In the ad (which has already been deleted), Kim sucks on a lollipop and plugs Flat Tummy Co’s “appetite suppressant lollipops.” “You guys… @flattummyco just dropped a new product. They’re Appetite Suppressant Lollipops and they’re literally unreal. They’re giving the first 500 people on their website 15% OFF so if you want to get your hands on some… you need to do it quick! #suckit,” she wrote in the caption.
The Good Place actress Jameela Jamil tweeted out screenshots of Kim's original post, calling her a "terrible and toxic influence on young girls."
She continued in another tweet, “MAYBE don’t take appetite suppressors and eat enough to fuel your BRAIN and work hard and be successful. And to play with your kids. And to have fun with your friends. And to have something to say about your life at the end, other than ‘I had a flat stomach.’”
Other people felt the same way:
So…let’s talk about these 'Flat Tummy' lollipops.
Flat Tummy Co. says that the lollipops contain an active ingredient called Satiereal, which they vaguely define as a “clinically proven safe active ingredient extracted from natural plants.” (It turns out that Satiereal is derived from the Crocus Sativus plant, and is a patented saffron extract, per Satiereal's website.)
According to Flat Tummy Co, Satiereal makes you feel full. “So, if you snack on them when you’re feeling hungry, it’ll suppress your appetite for a few hours!” Other than that, the first two ingredients in the lollipops are cane sugar and brown rice syrup so…sugar.
The lollipops come in grape, watermelon, something called yellow apple (what is that?!), and berry flavours, and the company recommends having no more than two lollipops a day. They specifically say that people should have them in the mid-morning or late afternoon to help with cravings.
Do 'Flat Tummy' lollipops work—and are they even safe?
“There is some evidence that the active ingredient, Satiereal, may help to curb cravings,” says Katherine Brooking, R.D., co-founder of nutrition website Appetite for Health.
She points to a small randomised, placebo-controlled, double-blind study published in the journal Nutrition Research in 2010, which found that healthy, slightly overweight women who took 176 milligrams a day of Satiereal in capsule form had more weight loss than those who didn’t. (Something to note: Flat Tummy Co. doesn't list the dosage of Satiereal in their lollipops.)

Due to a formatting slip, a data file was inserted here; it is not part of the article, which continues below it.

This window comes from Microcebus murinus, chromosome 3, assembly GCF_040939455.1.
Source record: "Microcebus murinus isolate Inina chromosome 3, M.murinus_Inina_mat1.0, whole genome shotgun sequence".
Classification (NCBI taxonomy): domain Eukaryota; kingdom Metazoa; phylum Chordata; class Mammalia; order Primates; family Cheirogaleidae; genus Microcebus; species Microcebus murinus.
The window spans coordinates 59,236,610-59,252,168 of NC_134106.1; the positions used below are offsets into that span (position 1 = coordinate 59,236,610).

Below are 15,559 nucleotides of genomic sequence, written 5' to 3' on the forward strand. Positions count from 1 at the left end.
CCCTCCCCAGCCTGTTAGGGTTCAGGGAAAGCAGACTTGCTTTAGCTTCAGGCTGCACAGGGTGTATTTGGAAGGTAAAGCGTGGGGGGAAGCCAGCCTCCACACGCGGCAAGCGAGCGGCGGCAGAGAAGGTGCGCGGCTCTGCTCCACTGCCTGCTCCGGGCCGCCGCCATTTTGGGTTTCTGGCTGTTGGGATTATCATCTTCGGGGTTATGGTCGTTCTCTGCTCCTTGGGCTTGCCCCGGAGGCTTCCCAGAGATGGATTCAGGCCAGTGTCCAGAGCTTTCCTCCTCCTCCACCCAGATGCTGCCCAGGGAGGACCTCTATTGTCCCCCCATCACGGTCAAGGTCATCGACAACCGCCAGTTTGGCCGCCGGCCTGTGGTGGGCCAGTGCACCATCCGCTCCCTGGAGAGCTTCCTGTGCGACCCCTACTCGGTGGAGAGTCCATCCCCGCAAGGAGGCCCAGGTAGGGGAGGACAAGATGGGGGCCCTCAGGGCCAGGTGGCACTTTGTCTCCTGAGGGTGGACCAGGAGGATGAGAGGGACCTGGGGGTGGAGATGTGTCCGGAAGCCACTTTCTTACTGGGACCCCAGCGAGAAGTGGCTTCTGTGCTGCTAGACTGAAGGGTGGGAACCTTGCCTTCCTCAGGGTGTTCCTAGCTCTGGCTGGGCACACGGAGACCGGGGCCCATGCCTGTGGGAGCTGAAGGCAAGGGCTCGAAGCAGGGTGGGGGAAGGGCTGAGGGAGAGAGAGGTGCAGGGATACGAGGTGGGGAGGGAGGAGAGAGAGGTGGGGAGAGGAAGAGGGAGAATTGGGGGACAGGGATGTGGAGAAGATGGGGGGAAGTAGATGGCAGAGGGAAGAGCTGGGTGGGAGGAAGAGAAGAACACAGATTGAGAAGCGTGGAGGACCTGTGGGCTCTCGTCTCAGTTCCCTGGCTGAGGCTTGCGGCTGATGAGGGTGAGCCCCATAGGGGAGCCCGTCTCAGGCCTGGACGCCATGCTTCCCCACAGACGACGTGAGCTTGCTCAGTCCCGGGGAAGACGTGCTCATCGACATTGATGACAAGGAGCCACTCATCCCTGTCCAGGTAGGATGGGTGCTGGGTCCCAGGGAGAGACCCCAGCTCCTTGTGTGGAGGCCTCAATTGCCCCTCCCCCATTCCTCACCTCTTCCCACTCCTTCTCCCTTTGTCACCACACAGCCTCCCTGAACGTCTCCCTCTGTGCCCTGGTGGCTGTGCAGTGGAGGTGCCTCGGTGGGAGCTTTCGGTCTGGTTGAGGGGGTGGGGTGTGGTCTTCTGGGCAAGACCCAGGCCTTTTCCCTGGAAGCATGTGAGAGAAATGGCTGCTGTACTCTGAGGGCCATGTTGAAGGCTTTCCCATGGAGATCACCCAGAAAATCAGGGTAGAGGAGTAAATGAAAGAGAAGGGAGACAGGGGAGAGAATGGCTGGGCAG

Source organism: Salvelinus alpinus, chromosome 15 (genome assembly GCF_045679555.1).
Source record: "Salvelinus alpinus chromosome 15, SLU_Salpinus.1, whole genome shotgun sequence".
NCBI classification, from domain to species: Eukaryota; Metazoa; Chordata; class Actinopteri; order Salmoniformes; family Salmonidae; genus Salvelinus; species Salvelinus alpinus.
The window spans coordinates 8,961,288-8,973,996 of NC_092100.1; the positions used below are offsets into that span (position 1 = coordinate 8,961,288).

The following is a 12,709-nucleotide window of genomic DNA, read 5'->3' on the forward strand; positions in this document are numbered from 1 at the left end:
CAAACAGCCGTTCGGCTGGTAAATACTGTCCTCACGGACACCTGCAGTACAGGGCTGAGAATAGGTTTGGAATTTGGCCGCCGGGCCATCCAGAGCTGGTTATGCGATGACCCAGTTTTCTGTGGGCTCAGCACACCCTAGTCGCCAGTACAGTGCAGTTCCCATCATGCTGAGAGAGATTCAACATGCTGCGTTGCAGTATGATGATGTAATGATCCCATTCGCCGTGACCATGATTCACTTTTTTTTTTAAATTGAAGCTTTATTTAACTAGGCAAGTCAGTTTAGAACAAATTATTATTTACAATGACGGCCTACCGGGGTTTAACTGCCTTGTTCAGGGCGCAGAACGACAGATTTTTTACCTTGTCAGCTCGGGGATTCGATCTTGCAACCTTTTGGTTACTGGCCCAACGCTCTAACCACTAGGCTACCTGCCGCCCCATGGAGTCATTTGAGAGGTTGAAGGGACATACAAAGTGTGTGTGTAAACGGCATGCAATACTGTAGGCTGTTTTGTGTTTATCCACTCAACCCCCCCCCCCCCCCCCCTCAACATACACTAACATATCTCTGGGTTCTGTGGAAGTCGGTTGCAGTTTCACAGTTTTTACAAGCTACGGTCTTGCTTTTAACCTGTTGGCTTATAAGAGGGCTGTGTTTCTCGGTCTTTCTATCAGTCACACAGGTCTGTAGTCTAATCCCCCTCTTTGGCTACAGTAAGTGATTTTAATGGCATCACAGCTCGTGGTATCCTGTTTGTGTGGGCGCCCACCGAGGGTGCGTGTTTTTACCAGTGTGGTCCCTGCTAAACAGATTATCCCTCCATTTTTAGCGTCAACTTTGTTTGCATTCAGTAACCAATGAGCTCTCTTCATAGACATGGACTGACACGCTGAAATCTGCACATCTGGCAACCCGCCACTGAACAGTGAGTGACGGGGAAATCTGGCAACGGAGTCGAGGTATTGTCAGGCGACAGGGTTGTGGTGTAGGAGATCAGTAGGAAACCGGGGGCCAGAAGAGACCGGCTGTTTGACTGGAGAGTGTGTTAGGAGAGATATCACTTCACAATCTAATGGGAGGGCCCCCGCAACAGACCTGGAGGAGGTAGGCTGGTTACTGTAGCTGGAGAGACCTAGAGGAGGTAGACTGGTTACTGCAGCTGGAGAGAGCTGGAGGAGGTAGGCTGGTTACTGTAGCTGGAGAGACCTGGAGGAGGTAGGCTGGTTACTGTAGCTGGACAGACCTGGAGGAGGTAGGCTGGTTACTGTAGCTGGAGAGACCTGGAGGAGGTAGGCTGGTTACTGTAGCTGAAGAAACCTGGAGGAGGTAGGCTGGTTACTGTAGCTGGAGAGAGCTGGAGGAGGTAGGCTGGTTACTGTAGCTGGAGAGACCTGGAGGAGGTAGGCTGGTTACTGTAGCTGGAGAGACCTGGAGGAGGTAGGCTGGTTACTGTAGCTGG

Brooking says that these lollipops are not necessarily harmful when taken as directed by overall healthy people.
Beth Warren, R.D., founder of Beth Warren Nutrition and author of Secrets of a Kosher Girl disagrees: "I’m always strongly hesitant to recommend supplements of this kind which do not have credible evidence to support its effects, where side effects or interactions with various medical conditions and medications aren’t clearly identified and publicised."
Also to keep in mind: These lollipops are considered supplements, which aren’t closely regulated by the Food and Drug Administration. Meaning, there’s no way of knowing whether these things are safe to use, if they contain the ingredients they claim to, or if they’re safe to use for long periods of time.
Warren also notes that saffron—which comes from the same plant Satiereal is derived from—is "one of the top seven more fraudulent foods," per the USP Food Fraud Database, (which means what you're getting might not be real saffron, or Satiereal) at all.
Should you try these lollipops?
But honestly, "appetite suppressant lollipops" edge very close to disordered eating territory—which is why so many people took issue with them.
If you’re struggling with overeating or just aren’t feeling full after you eat, Brooking recommends you take a closer look at your diet. Incorporating more high-protein foods (fish, beef, chicken, and eggs), healthy fats (nuts and avocado), and soluble fiber (oats, oat bran, barley, beans, and chia seeds) can help you feel fuller, says Brooking, as well as cutting your food into bite-sized portions and eating smaller portions to help you slow down and eat more mindfully.
Bottom line: While they may not be straight-up dangerous, appetite suppressant lollipops aren't a healthy part of any diet—and there are def better-for-you ways to reduce cravings.
This article originally appeared on Women’s Health US.